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Sankofa : recovering Montreal's heterogeneous Black print serials Preview this item
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Sankofa : recovering Montreal's heterogeneous Black print serials

Author: Dorothy W Williams
Publisher: [Montreal] : McGill University Libraries, [2006]
Dissertation: Ph. D. McGill University 2006, eScholarship id: 94136
Series: School of Information Studies.; Thesis.; McGill theses.
Edition/Format:   Thesis/dissertation : Document : Thesis/dissertation : eBook   Computer File : EnglishView all editions and formats
Summary:
"Using the sankofa archival praxis, this thesis seeks to recover the unknown periodicals of Quebec's largest urban area and Canada's second largest. This qualitative research examines 196 Black periodicals published in Greater Montreal, from 1934 to the present. As a case study of Black-controlled serialized literature it includes: journals, newspapers, magazines, directories, bulletins, and newsletters. This thesis  Read more...
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Genre/Form: Academic theses
Material Type: Document, Thesis/dissertation, Internet resource
Document Type: Internet Resource, Computer File
All Authors / Contributors: Dorothy W Williams
OCLC Number: 892092663
Notes: Thesis supervisor: McNally, Peter (Supervisor).
Description: 1 online resource
Series Title: School of Information Studies.; Thesis.; McGill theses.
Responsibility: Dorothy W. Williams.

Abstract:

"Using the sankofa archival praxis, this thesis seeks to recover the unknown periodicals of Quebec's largest urban area and Canada's second largest. This qualitative research examines 196 Black periodicals published in Greater Montreal, from 1934 to the present. As a case study of Black-controlled serialized literature it includes: journals, newspapers, magazines, directories, bulletins, and newsletters. This thesis seeks to capture, organize, and catalogue a comprehensive checklist of Montreal's Black serials. Despite the scores of Black publications produced in the last seventy years, the vast majority of the 196 titles located are unknown to Black readers within Montreal, Quebec. While this thesis assumes that the silence of these documents is intricately linked to the marginalized status of Blacks within Canada as a whole, and Quebec in particular, it focuses upon the context of the serials' evolution, their concomitant invisibility within the Black community of Montreal and the national and urban context of these documents. The research does not ask why this body of literature is unknown to the general populace, but rather, why Blacks themselves, as creators, that is, the Black owners, journalists, and editors of the serials, are unaware of the existence of these serials. This dissertation explores the extent to which four factors may have contributed to the invisibility of these serials in Canada and in particular in the unique setting of Montreal: language, ethnicity, orality and the treatment of documents."--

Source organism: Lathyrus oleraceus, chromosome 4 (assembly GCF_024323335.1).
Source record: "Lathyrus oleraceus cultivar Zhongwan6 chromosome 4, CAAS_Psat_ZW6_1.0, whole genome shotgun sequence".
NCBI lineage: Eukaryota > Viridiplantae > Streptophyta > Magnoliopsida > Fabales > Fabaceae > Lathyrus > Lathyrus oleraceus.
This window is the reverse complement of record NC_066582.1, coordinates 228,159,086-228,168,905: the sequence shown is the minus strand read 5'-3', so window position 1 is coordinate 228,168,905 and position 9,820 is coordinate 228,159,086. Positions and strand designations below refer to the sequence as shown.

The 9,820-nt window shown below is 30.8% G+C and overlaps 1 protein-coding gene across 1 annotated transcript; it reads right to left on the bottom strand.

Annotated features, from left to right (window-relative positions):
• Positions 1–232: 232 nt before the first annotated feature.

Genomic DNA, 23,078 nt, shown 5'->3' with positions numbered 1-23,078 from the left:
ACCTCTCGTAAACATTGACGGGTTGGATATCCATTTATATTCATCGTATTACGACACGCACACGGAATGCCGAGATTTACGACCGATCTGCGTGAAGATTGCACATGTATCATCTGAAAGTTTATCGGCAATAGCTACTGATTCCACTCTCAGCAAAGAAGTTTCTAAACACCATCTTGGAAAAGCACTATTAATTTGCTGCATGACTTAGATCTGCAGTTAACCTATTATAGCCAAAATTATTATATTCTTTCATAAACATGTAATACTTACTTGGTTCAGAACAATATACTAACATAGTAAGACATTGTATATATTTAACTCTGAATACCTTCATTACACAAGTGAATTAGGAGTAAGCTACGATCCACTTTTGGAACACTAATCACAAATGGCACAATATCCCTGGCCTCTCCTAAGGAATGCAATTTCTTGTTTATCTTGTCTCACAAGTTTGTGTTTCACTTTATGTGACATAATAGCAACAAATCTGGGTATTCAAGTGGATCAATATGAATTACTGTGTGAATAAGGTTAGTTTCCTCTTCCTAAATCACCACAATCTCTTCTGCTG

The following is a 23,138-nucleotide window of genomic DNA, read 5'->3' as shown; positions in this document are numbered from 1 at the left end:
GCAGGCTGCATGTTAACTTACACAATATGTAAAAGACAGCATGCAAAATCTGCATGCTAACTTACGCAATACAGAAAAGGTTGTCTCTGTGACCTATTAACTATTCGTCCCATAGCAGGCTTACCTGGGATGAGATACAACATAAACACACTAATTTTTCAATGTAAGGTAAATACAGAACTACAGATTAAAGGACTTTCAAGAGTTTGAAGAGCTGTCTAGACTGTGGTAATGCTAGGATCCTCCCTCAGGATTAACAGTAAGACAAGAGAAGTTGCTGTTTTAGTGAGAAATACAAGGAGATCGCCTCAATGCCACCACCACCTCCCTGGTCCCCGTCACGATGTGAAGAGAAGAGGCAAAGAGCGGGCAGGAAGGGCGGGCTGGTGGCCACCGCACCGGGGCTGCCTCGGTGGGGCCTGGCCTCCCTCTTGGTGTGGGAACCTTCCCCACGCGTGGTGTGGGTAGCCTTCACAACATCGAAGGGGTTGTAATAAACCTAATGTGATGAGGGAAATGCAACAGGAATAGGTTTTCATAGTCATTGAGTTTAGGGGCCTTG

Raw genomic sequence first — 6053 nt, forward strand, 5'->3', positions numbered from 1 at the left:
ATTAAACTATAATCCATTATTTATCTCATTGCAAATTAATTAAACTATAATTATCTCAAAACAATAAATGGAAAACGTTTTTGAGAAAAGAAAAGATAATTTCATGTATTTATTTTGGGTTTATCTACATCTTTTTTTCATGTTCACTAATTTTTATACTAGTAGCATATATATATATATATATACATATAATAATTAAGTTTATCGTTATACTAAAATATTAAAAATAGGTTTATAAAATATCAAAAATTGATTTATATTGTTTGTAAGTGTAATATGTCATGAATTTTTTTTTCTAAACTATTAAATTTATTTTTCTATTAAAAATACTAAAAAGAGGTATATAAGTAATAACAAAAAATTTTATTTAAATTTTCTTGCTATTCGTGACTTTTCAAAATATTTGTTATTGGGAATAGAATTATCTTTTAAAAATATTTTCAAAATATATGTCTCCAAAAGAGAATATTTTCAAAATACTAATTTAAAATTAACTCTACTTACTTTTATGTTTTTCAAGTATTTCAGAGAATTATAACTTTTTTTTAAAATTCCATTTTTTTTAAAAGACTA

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Primary Entity<\/h3>\n
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